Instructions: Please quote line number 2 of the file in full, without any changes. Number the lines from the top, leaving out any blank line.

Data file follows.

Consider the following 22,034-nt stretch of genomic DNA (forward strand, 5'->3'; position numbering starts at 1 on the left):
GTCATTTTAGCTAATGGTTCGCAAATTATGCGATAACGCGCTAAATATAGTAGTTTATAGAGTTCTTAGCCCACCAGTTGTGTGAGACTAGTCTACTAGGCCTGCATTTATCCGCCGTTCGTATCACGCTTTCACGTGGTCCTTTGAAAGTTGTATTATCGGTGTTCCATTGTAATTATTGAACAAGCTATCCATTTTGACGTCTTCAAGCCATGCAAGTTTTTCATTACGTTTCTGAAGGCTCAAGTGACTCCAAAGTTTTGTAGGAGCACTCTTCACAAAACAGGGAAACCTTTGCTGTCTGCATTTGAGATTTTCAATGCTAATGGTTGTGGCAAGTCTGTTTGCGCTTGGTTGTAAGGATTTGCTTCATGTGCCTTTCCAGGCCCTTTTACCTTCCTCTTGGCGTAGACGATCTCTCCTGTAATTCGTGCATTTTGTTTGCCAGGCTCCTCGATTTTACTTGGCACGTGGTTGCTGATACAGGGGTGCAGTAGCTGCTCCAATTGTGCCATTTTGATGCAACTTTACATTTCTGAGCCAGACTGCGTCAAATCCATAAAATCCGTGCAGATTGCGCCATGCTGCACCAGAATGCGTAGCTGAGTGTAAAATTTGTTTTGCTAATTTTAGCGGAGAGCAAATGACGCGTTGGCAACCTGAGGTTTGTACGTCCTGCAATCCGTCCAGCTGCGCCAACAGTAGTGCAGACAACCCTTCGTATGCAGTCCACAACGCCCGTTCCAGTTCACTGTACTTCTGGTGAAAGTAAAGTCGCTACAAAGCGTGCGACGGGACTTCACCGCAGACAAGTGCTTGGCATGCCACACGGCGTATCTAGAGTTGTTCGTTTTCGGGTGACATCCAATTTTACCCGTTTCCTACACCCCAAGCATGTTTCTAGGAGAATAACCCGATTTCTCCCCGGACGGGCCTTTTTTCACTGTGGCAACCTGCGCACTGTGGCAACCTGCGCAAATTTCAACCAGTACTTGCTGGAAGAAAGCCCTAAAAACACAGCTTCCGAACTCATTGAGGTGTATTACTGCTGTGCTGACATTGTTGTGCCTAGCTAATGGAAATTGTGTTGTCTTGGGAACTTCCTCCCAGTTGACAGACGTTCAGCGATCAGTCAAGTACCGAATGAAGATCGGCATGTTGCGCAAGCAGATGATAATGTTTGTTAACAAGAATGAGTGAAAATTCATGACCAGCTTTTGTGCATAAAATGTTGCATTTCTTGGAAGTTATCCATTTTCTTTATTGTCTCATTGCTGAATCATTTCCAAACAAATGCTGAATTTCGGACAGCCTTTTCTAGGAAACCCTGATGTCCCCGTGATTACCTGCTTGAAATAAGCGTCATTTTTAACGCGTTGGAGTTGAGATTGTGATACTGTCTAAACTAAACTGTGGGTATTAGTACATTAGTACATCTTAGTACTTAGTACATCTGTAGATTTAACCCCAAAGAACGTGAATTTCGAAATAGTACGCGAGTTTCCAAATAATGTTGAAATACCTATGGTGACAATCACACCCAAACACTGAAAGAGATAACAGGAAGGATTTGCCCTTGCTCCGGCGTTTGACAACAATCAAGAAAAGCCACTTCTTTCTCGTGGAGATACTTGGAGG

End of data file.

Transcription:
GTCATTTTAGCTAATGGTTCGCAAATTATGCGATAACGCGCTAAATATAGTAGTTTATAGAGTTCTTAGCCCACCAGTTGTGTGAGACTAGTCTACTAGGCCTGCATTTATCCGCCGTTCGTATCACGCTTTCACGTGGTCCTTTGAAAGTTGTATTATCGGTGTTCCATTGTAATTATTGAACAAGCTATCCATTTTGACGTCTTCAAGCCATGCAAGTTTTTCATTACGTTTCTGAAGGCTCAAGTGACTCCAAAGTTTTGTAGGAGCACTCTTCACAAAACAGGGAAACCTTTGCTGTCTGCATTTGAGATTTTCAATGCTAATGGTTGTGGCAAGTCTGTTTGCGCTTGGTTGTAAGGATTTGCTTCATGTGCCTTTCCAGGCCCTTTTACCTTCCTCTTGGCGTAGACGATCTCTCCTGTAATTCGTGCATTTTGTTTGCCAGGCTCCTCGATTTTACTTGGCACGTGGTTGCTGATACAGGGGTGCAGTAGCTGCTCCAATTGTGCCATTTTGATGCAACTTTACATTTCTGAGCCAGACTGCGTCAAATCCATAAAATCCGTGCAGATTGCGCCATGCTGCACCAGAATGCGTAGCTGAGTGTAAAATTTGTTTTGCTAATTTTAGCGGAGAGCAAATGACGCGTTGGCAACCTGAGGTTTGTACGTCCTGCAATCCGTCCAGCTGCGCCAACAGTAGTGCAGACAACCCTTCGTATGCAGTCCACAACGCCCGTTCCAGTTCACTGTACTTCTGGTGAAAGTAAAGTCGCTACAAAGCGTGCGACGGGACTTCACCGCAGACAAGTGCTTGGCATGCCACACGGCGTATCTAGAGTTGTTCGTTTTCGGGTGACATCCAATTTTACCCGTTTCCTACACCCCAAGCATGTTTCTAGGAGAATAACCCGATTTCTCCCCGGACGGGCCTTTTTTCACTGTGGCAACCTGCGCACTGTGGCAACCTGCGCAAATTTCAACCAGTACTTGCTGGAAGAAAGCCCTAAAAACACAGCTTCCGAACTCATTGAGGTGTATTACTGCTGTGCTGACATTGTTGTGCCTAGCTAATGGAAATTGTGTTGTCTTGGGAACTTCCTCCCAGTTGACAGACGTTCAGCGATCAGTCAAGTACCGAATGAAGATCGGCATGTTGCGCAAGCAGATGATAATGTTTGTTAACAAGAATGAGTGAAAATTCATGACCAGCTTTTGTGCATAAAATGTTGCATTTCTTGGAAGTTATCCATTTTCTTTATTGTCTCATTGCTGAATCATTTCCAAACAAATGCTGAATTTCGGACAGCCTTTTCTAGGAAACCCTGATGTCCCCGTGATTACCTGCTTGAAATAAGCGTCATTTTTAACGCGTTGGAGTTGAGATTGTGATACTGTCTAAACTAAACTGTGGGTATTAGTACATTAGTACATCTTAGTACTTAGTACATCTGTAGATTTAACCCCAAAGAACGTGAATTTCGAAATAGTACGCGAGTTTCCAAATAATGTTGAAATACCTATGGTGACAATCACACCCAAACACTGAAAGAGATAACAGGAAGGATTTGCCCTTGCTCCGGCGTTTGACAACAATCAAGAAAAGCCACTTCTTTCTCGTGGAGATACTTGGAGG